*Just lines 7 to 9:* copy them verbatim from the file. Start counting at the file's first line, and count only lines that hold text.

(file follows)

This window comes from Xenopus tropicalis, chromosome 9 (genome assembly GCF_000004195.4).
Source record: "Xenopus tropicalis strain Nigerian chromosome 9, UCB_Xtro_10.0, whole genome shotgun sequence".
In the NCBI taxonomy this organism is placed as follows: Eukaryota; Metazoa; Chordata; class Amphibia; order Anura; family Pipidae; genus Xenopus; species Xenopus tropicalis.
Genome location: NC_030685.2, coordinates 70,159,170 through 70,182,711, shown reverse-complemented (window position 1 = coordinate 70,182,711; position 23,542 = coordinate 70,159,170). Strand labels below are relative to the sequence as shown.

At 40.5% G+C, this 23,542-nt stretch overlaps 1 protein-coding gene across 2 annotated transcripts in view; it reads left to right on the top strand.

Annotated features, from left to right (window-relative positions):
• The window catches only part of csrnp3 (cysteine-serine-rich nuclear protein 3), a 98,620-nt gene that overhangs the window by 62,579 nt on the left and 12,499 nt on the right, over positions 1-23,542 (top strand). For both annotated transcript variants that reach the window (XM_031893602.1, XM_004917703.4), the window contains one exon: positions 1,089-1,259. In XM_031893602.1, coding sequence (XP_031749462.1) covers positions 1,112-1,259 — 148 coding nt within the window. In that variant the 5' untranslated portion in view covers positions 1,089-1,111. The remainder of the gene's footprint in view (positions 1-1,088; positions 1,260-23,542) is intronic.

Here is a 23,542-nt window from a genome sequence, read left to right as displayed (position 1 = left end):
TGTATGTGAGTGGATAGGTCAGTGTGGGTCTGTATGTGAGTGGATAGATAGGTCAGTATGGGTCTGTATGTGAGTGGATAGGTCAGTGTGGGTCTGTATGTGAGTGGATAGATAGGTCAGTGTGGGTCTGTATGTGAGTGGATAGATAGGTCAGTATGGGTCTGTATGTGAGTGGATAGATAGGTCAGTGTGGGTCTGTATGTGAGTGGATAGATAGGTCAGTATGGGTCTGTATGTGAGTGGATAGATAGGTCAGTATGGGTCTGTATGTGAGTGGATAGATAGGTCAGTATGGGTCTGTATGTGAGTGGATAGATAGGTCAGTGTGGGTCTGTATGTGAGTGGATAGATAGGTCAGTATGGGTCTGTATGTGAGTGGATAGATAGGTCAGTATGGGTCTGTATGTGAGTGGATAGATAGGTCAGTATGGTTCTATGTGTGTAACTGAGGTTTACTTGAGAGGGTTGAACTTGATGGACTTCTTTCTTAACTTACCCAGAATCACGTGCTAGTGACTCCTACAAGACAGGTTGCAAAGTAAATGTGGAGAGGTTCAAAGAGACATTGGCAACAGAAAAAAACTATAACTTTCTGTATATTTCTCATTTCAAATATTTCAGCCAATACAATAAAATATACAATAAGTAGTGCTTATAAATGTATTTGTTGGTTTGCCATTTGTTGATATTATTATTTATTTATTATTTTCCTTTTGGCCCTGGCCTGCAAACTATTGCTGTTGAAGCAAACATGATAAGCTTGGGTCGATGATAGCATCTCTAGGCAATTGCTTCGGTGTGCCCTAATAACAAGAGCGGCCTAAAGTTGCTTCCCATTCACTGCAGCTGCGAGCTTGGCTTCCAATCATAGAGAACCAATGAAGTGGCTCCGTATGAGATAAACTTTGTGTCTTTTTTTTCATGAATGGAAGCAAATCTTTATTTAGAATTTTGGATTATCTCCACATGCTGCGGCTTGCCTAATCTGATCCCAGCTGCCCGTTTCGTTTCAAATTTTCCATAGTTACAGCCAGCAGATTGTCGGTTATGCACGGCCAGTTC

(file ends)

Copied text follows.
• The window catches only part of csrnp3 (cysteine-serine-rich nuclear protein 3), a 98,620-nt gene that overhangs the window by 62,579 nt on the left and 12,499 nt on the right, over positions 1-23,542 (top strand). For both annotated transcript variants that reach the window (XM_031893602.1, XM_004917703.4), the window contains one exon: positions 1,089-1,259. In XM_031893602.1, coding sequence (XP_031749462.1) covers positions 1,112-1,259 — 148 coding nt within the window. In that variant the 5' untranslated portion in view covers positions 1,089-1,111. The remainder of the gene's footprint in view (positions 1-1,088; positions 1,260-23,542) is intronic.

Here is a 23,542-nt window from a genome sequence, read left to right as displayed (position 1 = left end):
TGTATGTGAGTGGATAGGTCAGTGTGGGTCTGTATGTGAGTGGATAGATAGGTCAGTATGGGTCTGTATGTGAGTGGATAGGTCAGTGTGGGTCTGTATGTGAGTGGATAGATAGGTCAGTGTGGGTCTGTATGTGAGTGGATAGATAGGTCAGTATGGGTCTGTATGTGAGTGGATAGATAGGTCAGTGTGGGTCTGTATGTGAGTGGATAGATAGGTCAGTATGGGTCTGTATGTGAGTGGATAGATAGGTCAGTATGGGTCTGTATGTGAGTGGATAGATAGGTCAGTATGGGTCTGTATGTGAGTGGATAGATAGGTCAGTGTGGGTCTGTATGTGAGTGGATAGATAGGTCAGTATGGGTCTGTATGTGAGTGGATAGATAGGTCAGTATGGGTCTGTATGTGAGTGGATAGATAGGTCAGTATGGTTCTATGTGTGTAACTGAGGTTTACTTGAGAGGGTTGAACTTGATGGACTTCTTTCTTAACTTACCCAGAATCACGTGCTAGTGACTCCTACAAGACAGGTTGCAAAGTAAATGTGGAGAGGTTCAAAGAGACATTGGCAACAGAAAAAAACTATAACTTTCTGTATATTTCTCATTTCAAATATTTCAGCCAATACAATAAAATATACAATAAGTAGTGCTTATAAATGTATTTGTTGGTTTGCCATTTGTTGATATTATTATTTATTTATTATTTTCCTTTTGGCCCTGGCCTGCAAACTATTGCTGTTGAAGCAAACATGATAAGCTTGGGTCGATGATAGCATCTCTAGGCAATTGCTTCGGTGTGCCCTAATAACAAGAGCGGCCTAAAGTTGCTTCCCATTCACTGCAGCTGCGAGCTTGGCTTCCAATCATAGAGAACCAATGAAGTGGCTCCGTATGAGATAAACTTTGTGTCTTTTTTTTCATGAATGGAAGCAAATCTTTATTTAGAATTTTGGATTATCTCCACATGCTGCGGCTTGCCTAATCTGATCCCAGCTGCCCGTTTCGTTTCAAATTTTCCATAGTTACAGCCAGCAGATTGTCGGTTATGCACGGCCAGTTC